The Monitor

Brandon Krieg
| poetry


I hear the waves slapping higher
on the planks. Are you awake?
I hear a fire leaning on the door.
Someone should check on him.
He’s only turning in his sleep.
But listen. Lightning bugs
are sizzling out in a vast
sealed vault. Claws of canned laughter
are scratching inside the wall.
Something soft and heavy
is thudding in a dryer, and wire
from a hacked battery
is being stripped by tiny hands.
He’s turning. And you are
not out of your dream. And I—
just now I thought that pillow
squeezed between your knees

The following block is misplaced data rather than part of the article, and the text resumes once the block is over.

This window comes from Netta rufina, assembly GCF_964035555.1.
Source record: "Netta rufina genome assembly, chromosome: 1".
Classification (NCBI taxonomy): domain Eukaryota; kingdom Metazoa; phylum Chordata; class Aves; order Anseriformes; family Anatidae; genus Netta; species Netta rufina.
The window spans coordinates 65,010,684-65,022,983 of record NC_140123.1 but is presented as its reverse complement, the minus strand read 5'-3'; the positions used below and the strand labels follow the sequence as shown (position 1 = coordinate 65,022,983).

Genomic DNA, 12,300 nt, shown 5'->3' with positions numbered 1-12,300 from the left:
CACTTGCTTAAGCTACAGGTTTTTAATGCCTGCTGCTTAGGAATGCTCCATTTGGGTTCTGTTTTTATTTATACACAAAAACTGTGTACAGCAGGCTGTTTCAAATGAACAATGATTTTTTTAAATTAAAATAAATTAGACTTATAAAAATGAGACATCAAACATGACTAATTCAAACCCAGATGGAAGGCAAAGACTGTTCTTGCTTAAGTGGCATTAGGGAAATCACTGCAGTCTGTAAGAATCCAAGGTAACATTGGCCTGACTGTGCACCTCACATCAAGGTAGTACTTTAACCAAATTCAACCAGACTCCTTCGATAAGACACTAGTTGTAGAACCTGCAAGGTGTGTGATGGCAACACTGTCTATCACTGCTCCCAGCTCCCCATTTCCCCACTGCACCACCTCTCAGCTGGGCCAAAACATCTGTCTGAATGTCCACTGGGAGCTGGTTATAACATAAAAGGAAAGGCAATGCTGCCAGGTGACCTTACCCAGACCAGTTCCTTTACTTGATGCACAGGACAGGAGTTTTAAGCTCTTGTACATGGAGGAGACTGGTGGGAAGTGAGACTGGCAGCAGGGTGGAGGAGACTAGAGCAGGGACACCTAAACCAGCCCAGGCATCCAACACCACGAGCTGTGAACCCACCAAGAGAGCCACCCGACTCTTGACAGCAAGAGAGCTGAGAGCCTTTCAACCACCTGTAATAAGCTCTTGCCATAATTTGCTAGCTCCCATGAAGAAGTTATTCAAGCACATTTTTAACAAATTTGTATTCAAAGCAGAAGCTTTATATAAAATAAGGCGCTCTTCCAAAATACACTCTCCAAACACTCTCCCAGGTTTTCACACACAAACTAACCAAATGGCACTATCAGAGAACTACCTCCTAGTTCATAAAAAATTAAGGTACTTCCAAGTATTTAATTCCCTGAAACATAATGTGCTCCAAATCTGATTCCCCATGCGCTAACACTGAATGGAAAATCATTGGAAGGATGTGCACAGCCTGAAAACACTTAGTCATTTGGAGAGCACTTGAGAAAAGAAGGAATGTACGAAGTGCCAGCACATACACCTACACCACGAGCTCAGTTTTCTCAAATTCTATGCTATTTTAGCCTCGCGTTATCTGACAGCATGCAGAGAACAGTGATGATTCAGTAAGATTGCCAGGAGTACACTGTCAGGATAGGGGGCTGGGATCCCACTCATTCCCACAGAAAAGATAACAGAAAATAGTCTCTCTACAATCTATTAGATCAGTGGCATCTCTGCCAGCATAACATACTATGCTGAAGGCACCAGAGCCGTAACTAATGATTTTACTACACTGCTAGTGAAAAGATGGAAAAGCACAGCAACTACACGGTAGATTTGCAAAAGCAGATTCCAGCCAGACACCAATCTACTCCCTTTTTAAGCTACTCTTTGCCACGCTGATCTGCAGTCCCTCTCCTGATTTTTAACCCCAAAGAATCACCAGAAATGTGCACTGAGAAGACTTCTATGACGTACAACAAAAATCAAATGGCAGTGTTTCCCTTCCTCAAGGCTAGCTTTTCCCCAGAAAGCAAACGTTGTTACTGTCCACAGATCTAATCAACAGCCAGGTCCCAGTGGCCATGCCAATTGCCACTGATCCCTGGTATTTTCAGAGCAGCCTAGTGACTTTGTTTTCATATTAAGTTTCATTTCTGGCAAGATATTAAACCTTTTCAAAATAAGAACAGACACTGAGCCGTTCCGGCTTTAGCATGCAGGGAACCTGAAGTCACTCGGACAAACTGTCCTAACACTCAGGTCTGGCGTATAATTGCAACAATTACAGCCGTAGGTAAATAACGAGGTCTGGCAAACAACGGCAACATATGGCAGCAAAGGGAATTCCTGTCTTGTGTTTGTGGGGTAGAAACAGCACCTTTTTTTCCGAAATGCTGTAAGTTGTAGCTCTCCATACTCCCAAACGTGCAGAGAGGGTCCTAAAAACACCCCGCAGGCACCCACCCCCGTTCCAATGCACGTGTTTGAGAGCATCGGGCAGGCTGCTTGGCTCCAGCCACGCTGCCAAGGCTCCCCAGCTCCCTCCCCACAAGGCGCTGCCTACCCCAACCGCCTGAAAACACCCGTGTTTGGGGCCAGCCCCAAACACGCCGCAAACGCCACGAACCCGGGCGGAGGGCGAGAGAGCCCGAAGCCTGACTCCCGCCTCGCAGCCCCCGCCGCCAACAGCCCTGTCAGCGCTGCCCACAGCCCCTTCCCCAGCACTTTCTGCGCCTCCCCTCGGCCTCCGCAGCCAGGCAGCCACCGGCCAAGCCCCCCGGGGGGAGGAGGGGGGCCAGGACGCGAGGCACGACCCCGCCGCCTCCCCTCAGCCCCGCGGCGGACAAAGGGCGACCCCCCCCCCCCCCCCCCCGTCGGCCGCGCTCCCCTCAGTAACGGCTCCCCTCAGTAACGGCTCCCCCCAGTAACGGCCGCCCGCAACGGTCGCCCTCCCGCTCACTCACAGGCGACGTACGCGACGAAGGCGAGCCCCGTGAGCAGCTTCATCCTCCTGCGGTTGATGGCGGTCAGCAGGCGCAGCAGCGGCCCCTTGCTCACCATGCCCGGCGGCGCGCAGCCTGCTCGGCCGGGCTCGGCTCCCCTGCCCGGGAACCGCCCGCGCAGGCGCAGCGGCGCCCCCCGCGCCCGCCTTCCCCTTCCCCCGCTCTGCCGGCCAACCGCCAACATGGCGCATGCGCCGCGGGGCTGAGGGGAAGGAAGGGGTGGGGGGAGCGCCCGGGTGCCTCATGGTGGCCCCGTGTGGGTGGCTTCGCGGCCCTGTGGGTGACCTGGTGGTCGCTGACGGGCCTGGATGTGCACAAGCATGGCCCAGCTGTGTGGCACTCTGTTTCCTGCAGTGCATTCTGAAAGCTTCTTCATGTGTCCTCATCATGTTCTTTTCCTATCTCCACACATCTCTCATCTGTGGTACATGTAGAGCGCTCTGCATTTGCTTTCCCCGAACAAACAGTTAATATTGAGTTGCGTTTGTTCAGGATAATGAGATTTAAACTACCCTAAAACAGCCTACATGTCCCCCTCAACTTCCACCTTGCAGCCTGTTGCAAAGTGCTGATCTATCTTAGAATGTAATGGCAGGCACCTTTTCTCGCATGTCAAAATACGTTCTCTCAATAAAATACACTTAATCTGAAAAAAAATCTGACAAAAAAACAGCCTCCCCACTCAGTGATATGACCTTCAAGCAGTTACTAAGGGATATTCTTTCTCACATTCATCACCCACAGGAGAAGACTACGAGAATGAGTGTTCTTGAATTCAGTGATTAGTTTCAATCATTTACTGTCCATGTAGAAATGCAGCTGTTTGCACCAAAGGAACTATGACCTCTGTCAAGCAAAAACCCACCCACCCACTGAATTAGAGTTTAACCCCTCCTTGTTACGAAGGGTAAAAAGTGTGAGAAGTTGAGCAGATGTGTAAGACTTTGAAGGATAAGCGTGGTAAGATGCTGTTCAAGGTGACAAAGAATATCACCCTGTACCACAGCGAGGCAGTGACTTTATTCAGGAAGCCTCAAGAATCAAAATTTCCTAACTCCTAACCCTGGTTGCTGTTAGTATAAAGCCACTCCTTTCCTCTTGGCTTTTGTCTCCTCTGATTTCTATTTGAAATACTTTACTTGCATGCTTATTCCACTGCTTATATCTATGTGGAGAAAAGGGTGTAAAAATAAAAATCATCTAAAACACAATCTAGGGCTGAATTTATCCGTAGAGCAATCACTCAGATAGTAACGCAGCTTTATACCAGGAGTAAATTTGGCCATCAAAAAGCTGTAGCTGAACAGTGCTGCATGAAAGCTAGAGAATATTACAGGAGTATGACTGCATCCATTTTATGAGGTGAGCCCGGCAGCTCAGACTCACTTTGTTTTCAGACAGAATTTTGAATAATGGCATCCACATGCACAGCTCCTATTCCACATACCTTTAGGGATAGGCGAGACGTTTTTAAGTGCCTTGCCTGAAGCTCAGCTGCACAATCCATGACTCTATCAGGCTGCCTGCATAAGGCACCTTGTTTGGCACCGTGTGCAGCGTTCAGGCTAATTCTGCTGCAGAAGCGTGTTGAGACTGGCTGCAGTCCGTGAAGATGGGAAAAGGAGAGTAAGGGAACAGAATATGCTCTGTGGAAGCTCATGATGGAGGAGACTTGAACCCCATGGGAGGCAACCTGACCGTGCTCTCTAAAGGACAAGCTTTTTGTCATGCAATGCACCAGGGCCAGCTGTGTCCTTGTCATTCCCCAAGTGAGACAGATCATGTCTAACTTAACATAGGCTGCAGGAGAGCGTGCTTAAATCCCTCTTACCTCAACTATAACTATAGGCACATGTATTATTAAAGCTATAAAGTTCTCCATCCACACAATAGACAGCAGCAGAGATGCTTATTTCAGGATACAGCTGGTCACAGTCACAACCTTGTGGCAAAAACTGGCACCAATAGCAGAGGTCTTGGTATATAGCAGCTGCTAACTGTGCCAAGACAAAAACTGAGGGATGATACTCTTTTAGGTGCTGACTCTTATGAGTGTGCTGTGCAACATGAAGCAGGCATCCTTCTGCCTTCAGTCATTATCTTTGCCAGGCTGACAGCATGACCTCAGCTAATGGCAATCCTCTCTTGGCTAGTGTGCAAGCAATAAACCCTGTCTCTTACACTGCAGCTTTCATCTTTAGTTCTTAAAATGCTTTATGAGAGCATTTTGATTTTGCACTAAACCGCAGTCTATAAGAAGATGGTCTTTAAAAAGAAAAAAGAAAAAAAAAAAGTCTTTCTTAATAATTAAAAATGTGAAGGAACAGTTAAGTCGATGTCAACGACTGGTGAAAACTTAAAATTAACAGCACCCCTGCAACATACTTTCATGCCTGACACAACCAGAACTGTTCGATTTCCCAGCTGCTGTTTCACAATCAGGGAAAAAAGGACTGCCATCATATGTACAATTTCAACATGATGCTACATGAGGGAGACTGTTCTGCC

was his head. Sleep.
I can’t. Nobody came for me
in that district of dark mortgages
where the people wore the masks
of dried tears, having crushed
the things they imagined
their hands were protecting.
I know. Sometimes I seem to hear
my own dead father’s voice calling
as if into a speaker he’s far away from,
saying he is coming for me now,
just as fast as the Earth is turning.

Brandon Krieg is the author of In the Gorge (Codhill, 2017) and Invasives (New Rivers Press, 2014), a finalist for the 2015 ASLE Book Award in Environmental Creative Writing. He teaches at Westminster College in Fulton, MO, and lives in Columbia.

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